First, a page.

My support for this move is based only on opposition to an undiscussed move. The threshold for proponents of a move is greater than for opponents and I feel that the advocates of "Treaty of Nanjing" should have to meet that bar rather than those who wish for the article to remain at the long-time "Treaty of Nanking" location. I have no opinion on the merits of the move itself but it is certainly appropriate to establish consensus now rather than waiting. — AjaxSmack 04:53, 9 August 2007 (UTC)
Support Just look up entries on similar treaties and all use historical name as article's title.Mr.Clown 15:49, 8 August 2007 (UTC)
Comment That's actually not true, if we want to be hypercorrect - as Wikipedians are wont to be. In 1842, the official name of this city was 江宁 Jiangning and the name 南京 (Nanjing/Nanking) did not even occur once in the official Chinese text of the treaty. Not only that, the treaty had no official name in Chinese at all and was referred to under a number of different names. In Chinese texts, you often find the treaty being referred to as Jiangning tiaoyue 江宁条约.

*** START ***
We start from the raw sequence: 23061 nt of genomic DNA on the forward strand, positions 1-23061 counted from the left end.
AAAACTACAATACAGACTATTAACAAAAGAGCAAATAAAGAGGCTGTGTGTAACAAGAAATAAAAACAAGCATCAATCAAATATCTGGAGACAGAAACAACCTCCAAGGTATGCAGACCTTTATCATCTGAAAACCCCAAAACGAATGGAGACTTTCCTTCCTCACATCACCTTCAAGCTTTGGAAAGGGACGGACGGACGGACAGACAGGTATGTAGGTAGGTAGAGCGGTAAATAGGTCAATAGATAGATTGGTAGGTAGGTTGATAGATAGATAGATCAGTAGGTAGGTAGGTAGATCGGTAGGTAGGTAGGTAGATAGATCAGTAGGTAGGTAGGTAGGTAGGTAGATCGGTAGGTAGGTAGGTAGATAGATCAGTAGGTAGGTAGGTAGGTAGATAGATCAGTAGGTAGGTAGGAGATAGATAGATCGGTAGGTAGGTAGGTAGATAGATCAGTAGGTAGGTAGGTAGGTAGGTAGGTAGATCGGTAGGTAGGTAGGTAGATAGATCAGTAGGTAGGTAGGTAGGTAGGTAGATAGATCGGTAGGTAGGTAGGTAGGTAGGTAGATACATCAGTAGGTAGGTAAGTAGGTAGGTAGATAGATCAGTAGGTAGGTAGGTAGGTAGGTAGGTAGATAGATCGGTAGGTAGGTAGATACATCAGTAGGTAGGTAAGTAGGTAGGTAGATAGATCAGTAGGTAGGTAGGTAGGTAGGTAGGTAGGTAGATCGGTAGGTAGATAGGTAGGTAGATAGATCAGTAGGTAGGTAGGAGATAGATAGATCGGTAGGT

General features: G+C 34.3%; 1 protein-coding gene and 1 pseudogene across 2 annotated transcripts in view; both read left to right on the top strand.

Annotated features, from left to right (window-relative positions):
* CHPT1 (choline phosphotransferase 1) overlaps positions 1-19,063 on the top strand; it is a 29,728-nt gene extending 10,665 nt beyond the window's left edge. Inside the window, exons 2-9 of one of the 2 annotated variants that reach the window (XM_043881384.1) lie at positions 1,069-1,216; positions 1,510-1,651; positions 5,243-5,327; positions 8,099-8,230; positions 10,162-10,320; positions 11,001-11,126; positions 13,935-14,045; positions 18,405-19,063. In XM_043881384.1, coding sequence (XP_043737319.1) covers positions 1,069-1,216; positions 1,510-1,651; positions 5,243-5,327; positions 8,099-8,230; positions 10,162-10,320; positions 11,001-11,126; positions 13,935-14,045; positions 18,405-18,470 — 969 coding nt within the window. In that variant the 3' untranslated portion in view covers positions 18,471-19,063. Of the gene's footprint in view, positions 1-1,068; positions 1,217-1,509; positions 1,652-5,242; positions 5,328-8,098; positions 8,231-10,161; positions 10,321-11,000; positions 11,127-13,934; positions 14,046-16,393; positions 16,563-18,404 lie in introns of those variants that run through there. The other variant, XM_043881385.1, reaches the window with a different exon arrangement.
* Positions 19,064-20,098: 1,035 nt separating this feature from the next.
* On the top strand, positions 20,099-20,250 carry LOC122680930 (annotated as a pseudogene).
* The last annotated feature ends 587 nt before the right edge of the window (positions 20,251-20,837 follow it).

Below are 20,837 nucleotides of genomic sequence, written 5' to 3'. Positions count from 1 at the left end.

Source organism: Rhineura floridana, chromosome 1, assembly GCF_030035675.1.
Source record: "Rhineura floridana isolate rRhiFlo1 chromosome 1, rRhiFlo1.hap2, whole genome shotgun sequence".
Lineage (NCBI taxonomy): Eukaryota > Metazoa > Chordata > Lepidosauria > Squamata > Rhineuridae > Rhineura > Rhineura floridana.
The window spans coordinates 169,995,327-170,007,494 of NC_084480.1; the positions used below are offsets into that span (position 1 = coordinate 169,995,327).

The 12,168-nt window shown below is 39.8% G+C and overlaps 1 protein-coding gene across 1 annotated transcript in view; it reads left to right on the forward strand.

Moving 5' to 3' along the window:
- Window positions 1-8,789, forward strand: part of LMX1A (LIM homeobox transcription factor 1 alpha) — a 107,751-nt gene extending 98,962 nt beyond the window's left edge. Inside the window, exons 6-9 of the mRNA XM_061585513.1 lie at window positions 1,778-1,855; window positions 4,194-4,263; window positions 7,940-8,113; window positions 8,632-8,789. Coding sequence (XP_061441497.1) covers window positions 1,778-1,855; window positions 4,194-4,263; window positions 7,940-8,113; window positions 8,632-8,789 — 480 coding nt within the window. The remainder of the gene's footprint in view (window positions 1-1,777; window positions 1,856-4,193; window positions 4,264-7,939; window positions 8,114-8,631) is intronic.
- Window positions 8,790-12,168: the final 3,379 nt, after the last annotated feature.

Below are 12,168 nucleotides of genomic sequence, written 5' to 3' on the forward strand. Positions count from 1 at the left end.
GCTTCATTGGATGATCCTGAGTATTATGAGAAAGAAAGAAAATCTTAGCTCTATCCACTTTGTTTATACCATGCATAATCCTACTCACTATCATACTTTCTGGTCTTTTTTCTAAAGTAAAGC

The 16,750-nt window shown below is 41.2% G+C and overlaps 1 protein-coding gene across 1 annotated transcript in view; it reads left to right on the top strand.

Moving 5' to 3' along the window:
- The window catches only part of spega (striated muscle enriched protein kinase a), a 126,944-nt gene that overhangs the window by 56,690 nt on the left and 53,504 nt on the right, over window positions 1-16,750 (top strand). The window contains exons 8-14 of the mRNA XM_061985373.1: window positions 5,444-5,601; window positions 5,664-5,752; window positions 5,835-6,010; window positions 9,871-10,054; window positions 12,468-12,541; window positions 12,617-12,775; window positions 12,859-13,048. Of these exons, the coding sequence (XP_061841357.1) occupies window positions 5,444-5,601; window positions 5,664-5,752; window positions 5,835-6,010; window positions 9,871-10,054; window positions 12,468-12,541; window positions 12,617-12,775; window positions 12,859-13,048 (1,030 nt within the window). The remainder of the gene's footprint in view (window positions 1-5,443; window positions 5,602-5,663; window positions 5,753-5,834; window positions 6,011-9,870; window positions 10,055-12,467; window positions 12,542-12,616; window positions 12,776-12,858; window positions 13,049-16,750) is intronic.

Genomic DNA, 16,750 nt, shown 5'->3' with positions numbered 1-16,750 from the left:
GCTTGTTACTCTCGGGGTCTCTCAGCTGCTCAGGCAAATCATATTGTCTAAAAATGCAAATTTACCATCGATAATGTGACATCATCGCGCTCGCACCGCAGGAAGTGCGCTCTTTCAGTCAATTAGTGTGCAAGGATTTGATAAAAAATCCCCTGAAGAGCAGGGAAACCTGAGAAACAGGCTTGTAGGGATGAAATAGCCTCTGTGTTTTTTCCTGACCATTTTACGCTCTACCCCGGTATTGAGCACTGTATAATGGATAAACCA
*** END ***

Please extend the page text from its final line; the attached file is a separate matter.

As for what name should be used for this article, it is undoubtedly the "Treaty of Nanking," since we use common names in Wikipedia.--Amban 09:45, 9 August 2007 (UTC)
Thanks for pointing that out -- that explains the 寧 abbreviation for the city. I agreee with you on WP:COMMON -- I just get tired of weighing in on some of these sometimes. Just curious why the English name at the time was Nanking even if the official one wasn't? — AjaxSmack 16:15, 9 August 2007 (UTC)
Well, Nanjing was called Jingshi back in the good ol' days when it was still the capital. Then, when the capital was moved north in 1421 the name was changed to Nanjing. All that changed of course when the Qing dynasty was founded and the name was changed to Jiangning. So, the British who concluded the treaty probably stuck to the most commonly used name at the time. Why Nanking and not Nanjing? That's just a reflection of an older pronunciation. Folks in Guangzhou still call it Naam-king and it is not completely unthinkable that the city was called Nanking by locals back then, but you need to ask a historical linguist about that.--Amban 17:55, 9 August 2007 (UTC)